For her part, 13 has turned a new page and is ready to submit to some sort of treatment for her Huntington’s. House is also ready to turn a page — with Cuddy. His prank with the desk drawer was clearly intended as an attention-getting move, and their furtive glances at each other during the entire ordeal spoke of something very definitely going on between them. In the end, Cuddy finally asks House point-blank whether he wants a relationship with her. And while his words said “no,” his eyes, with that fabulous deer-caught-in-the headlights expression said “I am in such trouble!” But even the SWAT team guy picked up on Cuddy’s concern about House, so one only has to wonder where that will all lead — and who’s in control.

This episode was all about control: control over the way one lives; control over the way one dies. House, who controls so little of his physical life, and whose life has been pretty brutally out of his own control for months, tries to control an impossible situation. And he does it with mixed results, succumbing to his own weakness, despite the positive eventual outcome.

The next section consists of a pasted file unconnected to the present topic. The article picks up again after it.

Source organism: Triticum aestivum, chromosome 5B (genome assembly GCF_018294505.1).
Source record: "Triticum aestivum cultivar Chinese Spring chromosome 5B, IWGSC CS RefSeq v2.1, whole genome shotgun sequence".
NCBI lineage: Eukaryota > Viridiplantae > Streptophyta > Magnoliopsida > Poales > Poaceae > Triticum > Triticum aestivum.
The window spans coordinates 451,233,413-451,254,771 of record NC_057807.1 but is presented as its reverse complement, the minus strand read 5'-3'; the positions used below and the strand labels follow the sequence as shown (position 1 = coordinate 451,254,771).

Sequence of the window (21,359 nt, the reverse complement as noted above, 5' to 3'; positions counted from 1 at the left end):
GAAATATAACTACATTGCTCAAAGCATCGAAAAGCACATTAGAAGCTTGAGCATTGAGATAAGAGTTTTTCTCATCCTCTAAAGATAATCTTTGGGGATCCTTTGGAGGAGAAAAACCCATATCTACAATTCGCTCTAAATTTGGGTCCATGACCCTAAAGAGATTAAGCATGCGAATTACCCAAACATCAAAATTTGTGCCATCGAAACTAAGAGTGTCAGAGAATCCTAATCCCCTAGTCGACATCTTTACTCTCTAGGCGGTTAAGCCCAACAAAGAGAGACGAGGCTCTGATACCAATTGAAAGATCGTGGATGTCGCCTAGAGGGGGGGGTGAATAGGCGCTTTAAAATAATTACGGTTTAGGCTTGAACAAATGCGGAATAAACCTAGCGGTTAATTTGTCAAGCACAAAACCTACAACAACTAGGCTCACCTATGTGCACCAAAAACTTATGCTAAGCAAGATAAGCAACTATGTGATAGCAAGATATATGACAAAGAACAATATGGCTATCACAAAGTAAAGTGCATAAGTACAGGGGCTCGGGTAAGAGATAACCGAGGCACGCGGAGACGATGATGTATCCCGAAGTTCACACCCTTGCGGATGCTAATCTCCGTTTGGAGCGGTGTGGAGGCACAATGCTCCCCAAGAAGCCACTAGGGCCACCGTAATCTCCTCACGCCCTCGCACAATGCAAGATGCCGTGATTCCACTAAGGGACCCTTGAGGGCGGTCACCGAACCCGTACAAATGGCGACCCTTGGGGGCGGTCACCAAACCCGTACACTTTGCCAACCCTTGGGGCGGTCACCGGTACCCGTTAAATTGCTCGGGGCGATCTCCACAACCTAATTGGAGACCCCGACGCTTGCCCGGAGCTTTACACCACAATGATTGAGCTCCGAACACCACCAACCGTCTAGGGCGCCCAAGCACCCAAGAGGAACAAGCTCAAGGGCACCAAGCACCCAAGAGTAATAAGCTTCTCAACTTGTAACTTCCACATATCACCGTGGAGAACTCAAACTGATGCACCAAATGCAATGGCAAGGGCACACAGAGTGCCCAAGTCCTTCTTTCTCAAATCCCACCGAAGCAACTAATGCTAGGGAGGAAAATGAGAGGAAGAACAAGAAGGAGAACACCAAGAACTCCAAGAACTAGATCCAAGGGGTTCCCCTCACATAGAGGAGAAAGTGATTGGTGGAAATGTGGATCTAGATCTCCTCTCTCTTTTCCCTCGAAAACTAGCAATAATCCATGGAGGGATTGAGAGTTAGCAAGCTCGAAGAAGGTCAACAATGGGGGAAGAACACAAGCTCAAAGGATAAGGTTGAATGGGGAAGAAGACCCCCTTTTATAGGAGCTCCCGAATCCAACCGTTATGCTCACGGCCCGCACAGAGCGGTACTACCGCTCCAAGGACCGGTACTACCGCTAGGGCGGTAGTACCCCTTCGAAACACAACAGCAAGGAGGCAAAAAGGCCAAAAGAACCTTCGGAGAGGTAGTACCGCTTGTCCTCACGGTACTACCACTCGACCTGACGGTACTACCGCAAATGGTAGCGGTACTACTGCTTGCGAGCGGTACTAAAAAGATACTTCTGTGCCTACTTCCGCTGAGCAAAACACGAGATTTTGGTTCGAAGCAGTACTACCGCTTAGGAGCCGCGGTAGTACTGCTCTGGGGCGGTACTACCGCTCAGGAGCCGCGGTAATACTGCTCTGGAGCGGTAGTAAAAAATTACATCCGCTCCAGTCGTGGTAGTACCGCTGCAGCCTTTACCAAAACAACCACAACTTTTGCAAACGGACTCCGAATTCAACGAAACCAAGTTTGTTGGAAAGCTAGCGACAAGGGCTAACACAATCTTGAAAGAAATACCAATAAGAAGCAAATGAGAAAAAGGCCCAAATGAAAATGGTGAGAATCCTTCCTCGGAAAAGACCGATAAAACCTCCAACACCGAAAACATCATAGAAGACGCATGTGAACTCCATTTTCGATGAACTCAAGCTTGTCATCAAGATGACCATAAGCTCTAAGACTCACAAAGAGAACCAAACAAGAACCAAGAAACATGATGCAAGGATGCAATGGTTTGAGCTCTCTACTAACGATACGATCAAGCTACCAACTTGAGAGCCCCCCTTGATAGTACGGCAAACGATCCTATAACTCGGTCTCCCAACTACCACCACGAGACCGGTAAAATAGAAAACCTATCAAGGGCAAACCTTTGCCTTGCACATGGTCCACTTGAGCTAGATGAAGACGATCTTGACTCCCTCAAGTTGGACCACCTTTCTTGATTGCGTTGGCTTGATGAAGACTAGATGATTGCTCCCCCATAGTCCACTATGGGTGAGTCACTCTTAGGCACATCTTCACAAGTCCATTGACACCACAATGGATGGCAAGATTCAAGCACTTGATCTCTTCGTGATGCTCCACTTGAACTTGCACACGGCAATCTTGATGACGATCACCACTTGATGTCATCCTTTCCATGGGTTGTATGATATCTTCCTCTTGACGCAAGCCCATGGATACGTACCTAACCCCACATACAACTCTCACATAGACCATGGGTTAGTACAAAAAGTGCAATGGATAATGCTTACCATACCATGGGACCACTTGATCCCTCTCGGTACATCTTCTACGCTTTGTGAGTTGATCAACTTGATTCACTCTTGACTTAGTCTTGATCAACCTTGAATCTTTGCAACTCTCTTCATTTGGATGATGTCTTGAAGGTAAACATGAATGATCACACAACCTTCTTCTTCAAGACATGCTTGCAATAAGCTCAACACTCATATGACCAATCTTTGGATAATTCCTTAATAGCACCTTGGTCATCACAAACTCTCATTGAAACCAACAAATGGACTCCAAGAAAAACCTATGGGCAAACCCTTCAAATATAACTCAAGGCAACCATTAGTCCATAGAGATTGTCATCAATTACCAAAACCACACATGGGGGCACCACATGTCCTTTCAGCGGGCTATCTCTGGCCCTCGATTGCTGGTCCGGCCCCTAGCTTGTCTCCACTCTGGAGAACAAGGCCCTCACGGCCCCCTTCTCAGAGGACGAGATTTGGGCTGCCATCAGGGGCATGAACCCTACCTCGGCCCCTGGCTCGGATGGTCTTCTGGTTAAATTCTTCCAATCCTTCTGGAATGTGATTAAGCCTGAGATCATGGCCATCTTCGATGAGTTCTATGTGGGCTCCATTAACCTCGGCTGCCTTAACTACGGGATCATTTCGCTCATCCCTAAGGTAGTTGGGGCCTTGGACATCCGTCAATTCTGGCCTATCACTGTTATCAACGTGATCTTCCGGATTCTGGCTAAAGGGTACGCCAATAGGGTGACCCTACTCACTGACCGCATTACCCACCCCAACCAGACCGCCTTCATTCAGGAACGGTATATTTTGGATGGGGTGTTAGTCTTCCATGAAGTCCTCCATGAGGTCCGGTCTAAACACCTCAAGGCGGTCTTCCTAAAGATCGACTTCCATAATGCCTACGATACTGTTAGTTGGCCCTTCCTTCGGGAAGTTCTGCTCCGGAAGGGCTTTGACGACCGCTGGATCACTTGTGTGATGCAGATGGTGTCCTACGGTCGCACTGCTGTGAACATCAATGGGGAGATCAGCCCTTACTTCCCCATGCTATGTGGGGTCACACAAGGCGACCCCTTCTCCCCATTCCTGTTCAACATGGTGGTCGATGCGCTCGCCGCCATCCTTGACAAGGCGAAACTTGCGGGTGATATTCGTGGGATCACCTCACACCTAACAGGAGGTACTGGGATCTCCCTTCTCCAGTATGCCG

Jason, too feels a need to control — something. Anything. He is fed up with the unfairness of the medical establishment. He realizes that he won’t come out of this a free man – he’ll either die or be arrested – and he doesn’t care. This is something to which House can deeply relate —  needing to know so badly that nothing else matters; he needs to control something in his life.

13, too, needs something over which she has power. And as her life careens out of control, she believes that the one thing she can control is the manner in which she will die. House also can relate to this, and having been there, part of him understands, and part of him is appalled and unwilling to watch while she self-destructs in such an overt manner.